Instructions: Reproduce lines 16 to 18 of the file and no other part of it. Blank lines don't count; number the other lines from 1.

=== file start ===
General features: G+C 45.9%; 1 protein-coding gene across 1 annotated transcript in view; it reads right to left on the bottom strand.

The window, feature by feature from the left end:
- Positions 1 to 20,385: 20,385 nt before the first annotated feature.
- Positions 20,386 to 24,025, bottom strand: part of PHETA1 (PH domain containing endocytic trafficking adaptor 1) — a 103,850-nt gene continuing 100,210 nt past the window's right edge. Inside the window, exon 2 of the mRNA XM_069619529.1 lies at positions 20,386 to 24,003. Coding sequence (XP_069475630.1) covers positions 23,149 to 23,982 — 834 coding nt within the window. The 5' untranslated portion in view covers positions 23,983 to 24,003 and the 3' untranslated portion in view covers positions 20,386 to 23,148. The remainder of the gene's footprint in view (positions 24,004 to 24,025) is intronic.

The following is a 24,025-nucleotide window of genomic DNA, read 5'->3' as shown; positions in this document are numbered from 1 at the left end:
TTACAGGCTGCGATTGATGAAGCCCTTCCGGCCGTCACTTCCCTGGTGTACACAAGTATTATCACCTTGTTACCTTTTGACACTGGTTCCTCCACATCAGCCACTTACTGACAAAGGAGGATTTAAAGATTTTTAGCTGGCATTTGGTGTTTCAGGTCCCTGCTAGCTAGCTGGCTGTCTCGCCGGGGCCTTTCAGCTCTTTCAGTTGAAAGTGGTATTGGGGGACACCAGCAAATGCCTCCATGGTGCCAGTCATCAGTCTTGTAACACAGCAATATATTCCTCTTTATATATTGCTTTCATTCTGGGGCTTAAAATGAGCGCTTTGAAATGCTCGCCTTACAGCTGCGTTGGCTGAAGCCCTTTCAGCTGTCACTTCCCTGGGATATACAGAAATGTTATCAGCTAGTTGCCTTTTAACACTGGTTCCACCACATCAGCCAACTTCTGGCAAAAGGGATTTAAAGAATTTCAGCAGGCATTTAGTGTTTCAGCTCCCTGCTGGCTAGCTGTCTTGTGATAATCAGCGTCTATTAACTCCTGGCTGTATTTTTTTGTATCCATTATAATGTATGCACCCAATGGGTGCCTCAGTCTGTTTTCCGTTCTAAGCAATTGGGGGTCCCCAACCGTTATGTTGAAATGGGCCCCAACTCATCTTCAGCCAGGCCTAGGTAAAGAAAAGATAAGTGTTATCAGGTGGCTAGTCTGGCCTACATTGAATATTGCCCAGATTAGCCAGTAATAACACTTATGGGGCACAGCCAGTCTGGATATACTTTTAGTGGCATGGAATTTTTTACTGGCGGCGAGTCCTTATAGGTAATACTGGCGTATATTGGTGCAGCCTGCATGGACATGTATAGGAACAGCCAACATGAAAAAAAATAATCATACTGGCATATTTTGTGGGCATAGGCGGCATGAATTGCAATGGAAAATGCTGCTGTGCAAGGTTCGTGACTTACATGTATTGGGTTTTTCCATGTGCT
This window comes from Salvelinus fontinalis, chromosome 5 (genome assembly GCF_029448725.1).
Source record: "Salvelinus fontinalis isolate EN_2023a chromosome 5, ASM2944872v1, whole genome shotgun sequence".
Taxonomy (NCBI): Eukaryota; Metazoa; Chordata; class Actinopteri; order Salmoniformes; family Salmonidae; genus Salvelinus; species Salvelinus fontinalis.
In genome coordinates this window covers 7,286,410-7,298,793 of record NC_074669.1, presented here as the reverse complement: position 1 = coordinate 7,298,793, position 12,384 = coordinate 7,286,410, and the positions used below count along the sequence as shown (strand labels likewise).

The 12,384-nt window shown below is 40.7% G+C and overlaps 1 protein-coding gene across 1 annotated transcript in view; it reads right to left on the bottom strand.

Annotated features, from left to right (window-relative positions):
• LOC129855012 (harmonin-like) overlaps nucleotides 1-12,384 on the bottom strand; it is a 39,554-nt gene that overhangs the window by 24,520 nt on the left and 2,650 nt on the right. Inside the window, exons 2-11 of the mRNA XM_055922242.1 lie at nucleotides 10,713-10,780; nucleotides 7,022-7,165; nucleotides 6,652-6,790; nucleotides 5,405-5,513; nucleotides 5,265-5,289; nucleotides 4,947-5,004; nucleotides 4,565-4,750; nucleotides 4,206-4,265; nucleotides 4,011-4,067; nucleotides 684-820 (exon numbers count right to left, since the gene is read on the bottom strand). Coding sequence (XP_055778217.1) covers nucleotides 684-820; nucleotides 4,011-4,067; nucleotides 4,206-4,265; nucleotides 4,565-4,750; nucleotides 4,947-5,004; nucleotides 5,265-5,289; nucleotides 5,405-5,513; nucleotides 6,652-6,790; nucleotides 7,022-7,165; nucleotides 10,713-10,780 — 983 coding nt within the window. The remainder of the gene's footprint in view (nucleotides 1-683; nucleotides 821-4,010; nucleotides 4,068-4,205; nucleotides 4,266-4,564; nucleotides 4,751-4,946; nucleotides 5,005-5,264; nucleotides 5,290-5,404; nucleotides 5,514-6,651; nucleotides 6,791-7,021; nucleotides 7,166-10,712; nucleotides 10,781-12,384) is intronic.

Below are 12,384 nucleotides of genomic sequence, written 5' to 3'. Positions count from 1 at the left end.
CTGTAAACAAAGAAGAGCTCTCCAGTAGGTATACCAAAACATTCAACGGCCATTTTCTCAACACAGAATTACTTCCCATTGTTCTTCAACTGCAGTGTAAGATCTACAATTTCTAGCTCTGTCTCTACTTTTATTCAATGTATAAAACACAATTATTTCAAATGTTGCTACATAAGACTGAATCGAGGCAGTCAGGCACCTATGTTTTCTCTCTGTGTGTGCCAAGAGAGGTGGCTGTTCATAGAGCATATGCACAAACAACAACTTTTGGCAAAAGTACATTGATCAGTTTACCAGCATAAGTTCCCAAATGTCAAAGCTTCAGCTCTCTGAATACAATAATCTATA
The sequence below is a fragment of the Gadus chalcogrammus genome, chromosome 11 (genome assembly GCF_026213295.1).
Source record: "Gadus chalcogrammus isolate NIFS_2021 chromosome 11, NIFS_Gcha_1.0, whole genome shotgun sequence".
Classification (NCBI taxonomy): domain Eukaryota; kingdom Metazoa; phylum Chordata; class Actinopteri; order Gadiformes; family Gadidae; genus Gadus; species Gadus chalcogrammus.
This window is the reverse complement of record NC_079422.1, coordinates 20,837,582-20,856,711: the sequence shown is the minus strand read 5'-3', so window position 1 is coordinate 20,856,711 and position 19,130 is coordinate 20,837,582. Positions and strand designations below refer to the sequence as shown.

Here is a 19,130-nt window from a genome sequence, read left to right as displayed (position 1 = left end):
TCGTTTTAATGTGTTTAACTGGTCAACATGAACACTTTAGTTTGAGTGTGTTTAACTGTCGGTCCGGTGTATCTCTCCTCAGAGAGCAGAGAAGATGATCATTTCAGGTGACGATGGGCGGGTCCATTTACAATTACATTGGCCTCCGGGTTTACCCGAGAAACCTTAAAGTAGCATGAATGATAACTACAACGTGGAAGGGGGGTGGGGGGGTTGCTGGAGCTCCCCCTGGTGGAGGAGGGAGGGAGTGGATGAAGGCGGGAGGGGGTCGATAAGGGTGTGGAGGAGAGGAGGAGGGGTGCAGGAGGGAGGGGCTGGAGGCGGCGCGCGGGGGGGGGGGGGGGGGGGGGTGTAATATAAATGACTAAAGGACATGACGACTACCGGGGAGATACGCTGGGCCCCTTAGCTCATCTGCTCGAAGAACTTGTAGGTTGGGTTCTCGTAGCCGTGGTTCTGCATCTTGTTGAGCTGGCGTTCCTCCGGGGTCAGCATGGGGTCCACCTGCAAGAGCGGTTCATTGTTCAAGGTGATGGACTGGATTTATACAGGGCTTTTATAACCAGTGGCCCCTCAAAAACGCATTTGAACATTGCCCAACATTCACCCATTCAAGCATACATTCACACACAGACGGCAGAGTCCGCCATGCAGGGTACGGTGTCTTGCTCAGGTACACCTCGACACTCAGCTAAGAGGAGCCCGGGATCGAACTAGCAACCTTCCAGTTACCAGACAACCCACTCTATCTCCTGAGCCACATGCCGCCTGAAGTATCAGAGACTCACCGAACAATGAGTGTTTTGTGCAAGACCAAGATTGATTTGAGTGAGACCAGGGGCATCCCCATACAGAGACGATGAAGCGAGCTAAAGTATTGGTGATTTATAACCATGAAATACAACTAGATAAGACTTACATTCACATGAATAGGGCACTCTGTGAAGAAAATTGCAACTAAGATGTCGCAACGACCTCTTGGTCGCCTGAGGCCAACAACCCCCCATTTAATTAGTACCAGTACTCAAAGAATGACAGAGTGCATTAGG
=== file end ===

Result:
The sequence below is a fragment of the Gadus chalcogrammus genome, chromosome 11 (genome assembly GCF_026213295.1).
Source record: "Gadus chalcogrammus isolate NIFS_2021 chromosome 11, NIFS_Gcha_1.0, whole genome shotgun sequence".
Classification (NCBI taxonomy): domain Eukaryota; kingdom Metazoa; phylum Chordata; class Actinopteri; order Gadiformes; family Gadidae; genus Gadus; species Gadus chalcogrammus.